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November 10, 2009
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VIEWS: GEARY SIKICH
Positing* Business Continuity as a
Strategic Initiative [Nov 18 06]--For
the vast majority of business continuity professionals the process
of defining business continuity has largely focused on analysis
(Business Impact Assessment), Plan development, Plan Validation
(testing) and Plan maintenance. This is a familiar cycle that we all
have used for services that our clients have requested. This article
is designed to provide some ideas that will provoke an exchange
amongst peers, some conceptualizations based on the evolution of
enterprise risk management and some thought leadership (this
hopefully will be the end result) regarding where we need to focus
Business Continuity Planning: A Strategic Tool
In today’s demanding business environment Senior Management needs tools that will help it with strategic issues that will define and ultimately protect their markets. Business Continuity can be that strategic tool. As a former strategic planner for a corporation told me, “we did not have IT at our strategic planning meeting every year. It was at that meeting that we outlined new strategies and reviewed the effectiveness of existing strategies given the changes that regularly and rapidly occur in markets, competitive products and international competitors.”
In the normal
cycle of business continuity plan development we accomplish, through the
Business Impact Assessment, an identification of “Mission Critical Assets”.
Generally these are in the form of systems and applications that are
considered essential. Figure 2, entitled, “Miss-Assessed?” highlights the
general BIA areas of assessment. Please note all the areas that are not
highlighted! Assets are only useful when intellect is applied. For
example, all the information about a company’s financial assets is only
useful if one has the intellect to apply that information in such a manner
as to benefit the user. It was posited at a recent presentation, “Would you
rather have $500 or a 256 meg thumb-drive?” Initial reactive responses were
“I’ll take the $500.” With some thought, many answered the question, “Well
it depends on what is on the thumb-drive.” My perspective is this; it does
not matter what is on the thumb-drive unless you can use it to your
Developing a strategic plan for a company will focus on all the areas in figures 1 and 2, so if business continuity planning is supposed to ensure the resilience of the business, why do we not include in the business impact assessment these other areas to any great degree?
That is “Business Continuity”
Speed, intangibles and connectivity, according to the authors of “Blur” published in March 1998, were going to be the driving force in the economy beyond 2000. Speed, is the first critical characteristic. Our highly mobile society operates at greater speed, allowing us to conduct business worldwide. Speed also impacts an organization’s ability to develop, implement and manage strategic initiatives. So if we are basing our business continuity plan on an incomplete or limited analysis of the business can we expect it to be valid?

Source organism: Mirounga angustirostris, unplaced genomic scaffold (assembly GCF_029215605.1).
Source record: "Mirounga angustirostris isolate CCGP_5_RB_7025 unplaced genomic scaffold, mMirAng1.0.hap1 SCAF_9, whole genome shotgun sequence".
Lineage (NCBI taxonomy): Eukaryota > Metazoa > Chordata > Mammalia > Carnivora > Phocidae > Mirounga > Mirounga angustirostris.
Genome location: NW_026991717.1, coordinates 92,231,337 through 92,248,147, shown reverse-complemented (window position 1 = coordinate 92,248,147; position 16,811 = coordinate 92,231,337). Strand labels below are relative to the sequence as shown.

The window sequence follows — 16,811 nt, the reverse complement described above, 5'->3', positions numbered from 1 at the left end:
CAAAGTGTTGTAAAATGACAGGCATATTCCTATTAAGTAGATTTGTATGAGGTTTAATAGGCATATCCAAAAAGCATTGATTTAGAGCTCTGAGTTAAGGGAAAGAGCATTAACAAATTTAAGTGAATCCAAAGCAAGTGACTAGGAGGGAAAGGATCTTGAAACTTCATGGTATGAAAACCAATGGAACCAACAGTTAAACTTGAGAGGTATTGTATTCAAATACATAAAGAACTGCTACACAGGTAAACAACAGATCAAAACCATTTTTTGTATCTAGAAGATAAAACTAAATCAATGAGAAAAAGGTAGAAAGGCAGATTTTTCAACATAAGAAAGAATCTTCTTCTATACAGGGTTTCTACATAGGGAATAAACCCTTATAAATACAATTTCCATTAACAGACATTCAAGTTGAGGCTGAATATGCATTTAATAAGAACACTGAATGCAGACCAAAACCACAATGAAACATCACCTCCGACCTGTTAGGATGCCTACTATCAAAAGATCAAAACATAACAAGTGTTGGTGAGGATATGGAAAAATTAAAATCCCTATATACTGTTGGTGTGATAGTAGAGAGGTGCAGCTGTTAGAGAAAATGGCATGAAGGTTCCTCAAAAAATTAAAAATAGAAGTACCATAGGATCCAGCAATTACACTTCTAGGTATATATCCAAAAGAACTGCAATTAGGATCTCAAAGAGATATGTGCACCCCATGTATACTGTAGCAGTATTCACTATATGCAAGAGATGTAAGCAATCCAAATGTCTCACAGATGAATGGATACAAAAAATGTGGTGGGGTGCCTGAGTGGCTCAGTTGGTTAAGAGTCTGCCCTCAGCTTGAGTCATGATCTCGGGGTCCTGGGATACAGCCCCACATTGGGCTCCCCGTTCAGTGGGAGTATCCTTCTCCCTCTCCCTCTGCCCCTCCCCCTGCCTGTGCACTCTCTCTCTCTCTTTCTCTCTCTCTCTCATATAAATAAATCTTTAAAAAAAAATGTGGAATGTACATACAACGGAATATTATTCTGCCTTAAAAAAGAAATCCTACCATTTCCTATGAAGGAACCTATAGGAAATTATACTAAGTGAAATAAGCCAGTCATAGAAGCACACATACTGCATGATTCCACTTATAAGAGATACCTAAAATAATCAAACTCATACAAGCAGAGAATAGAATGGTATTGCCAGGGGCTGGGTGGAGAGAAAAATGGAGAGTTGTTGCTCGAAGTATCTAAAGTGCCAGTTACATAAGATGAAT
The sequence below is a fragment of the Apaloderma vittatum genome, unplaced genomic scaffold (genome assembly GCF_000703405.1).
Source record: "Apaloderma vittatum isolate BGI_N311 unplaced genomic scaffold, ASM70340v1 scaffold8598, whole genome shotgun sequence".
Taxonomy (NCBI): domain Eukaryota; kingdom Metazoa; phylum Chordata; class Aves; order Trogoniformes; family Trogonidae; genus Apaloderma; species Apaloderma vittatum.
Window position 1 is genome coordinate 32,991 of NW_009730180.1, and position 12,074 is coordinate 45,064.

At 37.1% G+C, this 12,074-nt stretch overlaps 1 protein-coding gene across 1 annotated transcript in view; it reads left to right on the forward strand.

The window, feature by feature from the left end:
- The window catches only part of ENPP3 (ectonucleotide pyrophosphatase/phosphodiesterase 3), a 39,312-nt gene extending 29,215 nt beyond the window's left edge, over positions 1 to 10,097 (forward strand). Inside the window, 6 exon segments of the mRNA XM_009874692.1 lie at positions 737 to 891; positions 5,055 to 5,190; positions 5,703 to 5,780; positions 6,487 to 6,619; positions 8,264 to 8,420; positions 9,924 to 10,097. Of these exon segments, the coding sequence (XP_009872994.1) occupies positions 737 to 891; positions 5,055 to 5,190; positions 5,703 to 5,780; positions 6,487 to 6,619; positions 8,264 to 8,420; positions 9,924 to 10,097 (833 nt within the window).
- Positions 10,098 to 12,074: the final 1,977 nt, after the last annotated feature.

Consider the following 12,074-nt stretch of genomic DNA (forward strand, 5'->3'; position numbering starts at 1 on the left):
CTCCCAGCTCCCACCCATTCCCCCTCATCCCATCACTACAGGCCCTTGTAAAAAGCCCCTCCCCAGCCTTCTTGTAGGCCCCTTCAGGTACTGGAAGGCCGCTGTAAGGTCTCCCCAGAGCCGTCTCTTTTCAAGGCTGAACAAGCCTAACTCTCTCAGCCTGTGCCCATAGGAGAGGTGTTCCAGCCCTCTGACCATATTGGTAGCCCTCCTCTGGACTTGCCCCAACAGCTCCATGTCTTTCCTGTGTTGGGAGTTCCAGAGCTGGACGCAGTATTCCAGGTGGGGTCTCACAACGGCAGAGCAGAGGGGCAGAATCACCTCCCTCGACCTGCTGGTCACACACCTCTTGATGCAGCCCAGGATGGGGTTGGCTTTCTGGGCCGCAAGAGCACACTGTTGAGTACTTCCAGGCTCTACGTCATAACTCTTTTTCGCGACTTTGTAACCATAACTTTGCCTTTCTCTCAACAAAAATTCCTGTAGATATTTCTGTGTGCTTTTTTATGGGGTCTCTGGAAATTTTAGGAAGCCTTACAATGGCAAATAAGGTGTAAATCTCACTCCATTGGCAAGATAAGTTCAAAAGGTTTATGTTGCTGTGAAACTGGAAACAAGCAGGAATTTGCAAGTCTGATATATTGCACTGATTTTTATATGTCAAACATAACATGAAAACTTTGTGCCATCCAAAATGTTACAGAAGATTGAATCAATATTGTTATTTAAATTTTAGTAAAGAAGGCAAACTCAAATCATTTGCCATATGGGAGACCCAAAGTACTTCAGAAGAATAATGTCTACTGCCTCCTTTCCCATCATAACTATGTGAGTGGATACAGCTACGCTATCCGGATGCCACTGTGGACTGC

Connectivity is the second critical characteristic. Supply chains, outsourcing, etc. are interdependent systems (utilities for example). We in the United States import more of our daily necessities that we produce domestically.
The third critical characteristic is Intangibles. Today’s business environment is the product of thousands of years of forces acting on it. The worldwide economy. In economics, arbitrage is the practice of taking advantage of a state of imbalance between two or more markets: a combination of matching deals are struck that capitalize upon the imbalance, the profit being the difference between the market prices. Why not take advantage of imbalance – a crisis – as an essential element of your business continuity strategy? Companies regularly invest their capital in the markets. Shouldn’t part of the BIA, the plan and the implementation of the plan during a crisis involve strategically directed investing (hedging, derivatives, arbitrage, etc.) as a part of the business continuity toolbox? Strategic investing, Options, Arbitrage, Short-Selling, Derivatives, etc. have long been part of the CFO’s risk management conceptual framework.
Let us look at the business continuity cycle and reflect on how the three legal constructs relate and potentially impact current business continuity practices.
q The first is, “Constructive Knowledge” and is defined in Black’s Law dictionary thus: If one by the exercise of reasonable care would have known a fact, he is deemed to have constructive knowledge of such fact; e.g. matters of public record.
When we do a BIA have we not created a roadmap of constructive knowledge? We identify “Mission Critical” assets. We diligently produce volumes of planning material to support how we are going to protect these “Mission Critical” assets. Why have we not developed sophisticated strategies for investing during a crisis? Perhaps it is because we have not truly identified “Mission Critical” assets, even though we have constructive knowledge by the exercise of reasonable care (due diligence) in our BIA and planning efforts.